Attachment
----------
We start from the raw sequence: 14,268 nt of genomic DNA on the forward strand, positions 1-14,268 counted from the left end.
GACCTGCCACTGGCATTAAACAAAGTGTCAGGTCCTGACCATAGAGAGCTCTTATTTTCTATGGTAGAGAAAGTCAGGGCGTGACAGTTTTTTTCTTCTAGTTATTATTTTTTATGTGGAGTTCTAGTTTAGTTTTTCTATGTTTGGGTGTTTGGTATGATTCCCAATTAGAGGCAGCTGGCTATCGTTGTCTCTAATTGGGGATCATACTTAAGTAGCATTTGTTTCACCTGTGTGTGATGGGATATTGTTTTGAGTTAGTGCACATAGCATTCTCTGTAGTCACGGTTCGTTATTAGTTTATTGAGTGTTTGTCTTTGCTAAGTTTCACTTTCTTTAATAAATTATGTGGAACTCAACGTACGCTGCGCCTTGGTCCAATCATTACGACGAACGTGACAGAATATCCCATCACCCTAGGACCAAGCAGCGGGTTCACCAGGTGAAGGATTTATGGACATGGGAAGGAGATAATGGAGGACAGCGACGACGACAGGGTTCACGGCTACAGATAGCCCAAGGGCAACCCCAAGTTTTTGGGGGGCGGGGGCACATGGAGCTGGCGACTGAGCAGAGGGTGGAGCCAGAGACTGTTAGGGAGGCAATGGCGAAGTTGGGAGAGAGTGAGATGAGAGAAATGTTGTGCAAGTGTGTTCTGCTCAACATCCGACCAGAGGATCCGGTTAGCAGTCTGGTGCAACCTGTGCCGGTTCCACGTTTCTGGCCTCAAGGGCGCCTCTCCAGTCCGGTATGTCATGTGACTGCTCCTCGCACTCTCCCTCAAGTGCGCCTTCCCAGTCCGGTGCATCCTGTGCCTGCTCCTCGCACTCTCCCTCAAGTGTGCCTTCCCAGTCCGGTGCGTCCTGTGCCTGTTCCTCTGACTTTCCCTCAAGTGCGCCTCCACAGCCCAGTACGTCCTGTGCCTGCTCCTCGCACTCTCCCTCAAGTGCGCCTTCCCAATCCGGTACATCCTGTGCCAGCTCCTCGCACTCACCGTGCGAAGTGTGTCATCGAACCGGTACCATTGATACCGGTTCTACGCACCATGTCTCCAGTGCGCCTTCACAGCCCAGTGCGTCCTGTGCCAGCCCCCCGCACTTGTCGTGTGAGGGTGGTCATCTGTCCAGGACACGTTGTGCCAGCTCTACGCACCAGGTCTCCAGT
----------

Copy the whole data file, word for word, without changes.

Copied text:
We start from the raw sequence: 14,268 nt of genomic DNA on the forward strand, positions 1-14,268 counted from the left end.
GACCTGCCACTGGCATTAAACAAAGTGTCAGGTCCTGACCATAGAGAGCTCTTATTTTCTATGGTAGAGAAAGTCAGGGCGTGACAGTTTTTTTCTTCTAGTTATTATTTTTTATGTGGAGTTCTAGTTTAGTTTTTCTATGTTTGGGTGTTTGGTATGATTCCCAATTAGAGGCAGCTGGCTATCGTTGTCTCTAATTGGGGATCATACTTAAGTAGCATTTGTTTCACCTGTGTGTGATGGGATATTGTTTTGAGTTAGTGCACATAGCATTCTCTGTAGTCACGGTTCGTTATTAGTTTATTGAGTGTTTGTCTTTGCTAAGTTTCACTTTCTTTAATAAATTATGTGGAACTCAACGTACGCTGCGCCTTGGTCCAATCATTACGACGAACGTGACAGAATATCCCATCACCCTAGGACCAAGCAGCGGGTTCACCAGGTGAAGGATTTATGGACATGGGAAGGAGATAATGGAGGACAGCGACGACGACAGGGTTCACGGCTACAGATAGCCCAAGGGCAACCCCAAGTTTTTGGGGGGCGGGGGCACATGGAGCTGGCGACTGAGCAGAGGGTGGAGCCAGAGACTGTTAGGGAGGCAATGGCGAAGTTGGGAGAGAGTGAGATGAGAGAAATGTTGTGCAAGTGTGTTCTGCTCAACATCCGACCAGAGGATCCGGTTAGCAGTCTGGTGCAACCTGTGCCGGTTCCACGTTTCTGGCCTCAAGGGCGCCTCTCCAGTCCGGTATGTCATGTGACTGCTCCTCGCACTCTCCCTCAAGTGCGCCTTCCCAGTCCGGTGCATCCTGTGCCTGCTCCTCGCACTCTCCCTCAAGTGTGCCTTCCCAGTCCGGTGCGTCCTGTGCCTGTTCCTCTGACTTTCCCTCAAGTGCGCCTCCACAGCCCAGTACGTCCTGTGCCTGCTCCTCGCACTCTCCCTCAAGTGCGCCTTCCCAATCCGGTACATCCTGTGCCAGCTCCTCGCACTCACCGTGCGAAGTGTGTCATCGAACCGGTACCATTGATACCGGTTCTACGCACCATGTCTCCAGTGCGCCTTCACAGCCCAGTGCGTCCTGTGCCAGCCCCCCGCACTTGTCGTGTGAGGGTGGTCATCTGTCCAGGACACGTTGTGCCAGCTCTACGCACCAGGTCTCCAGT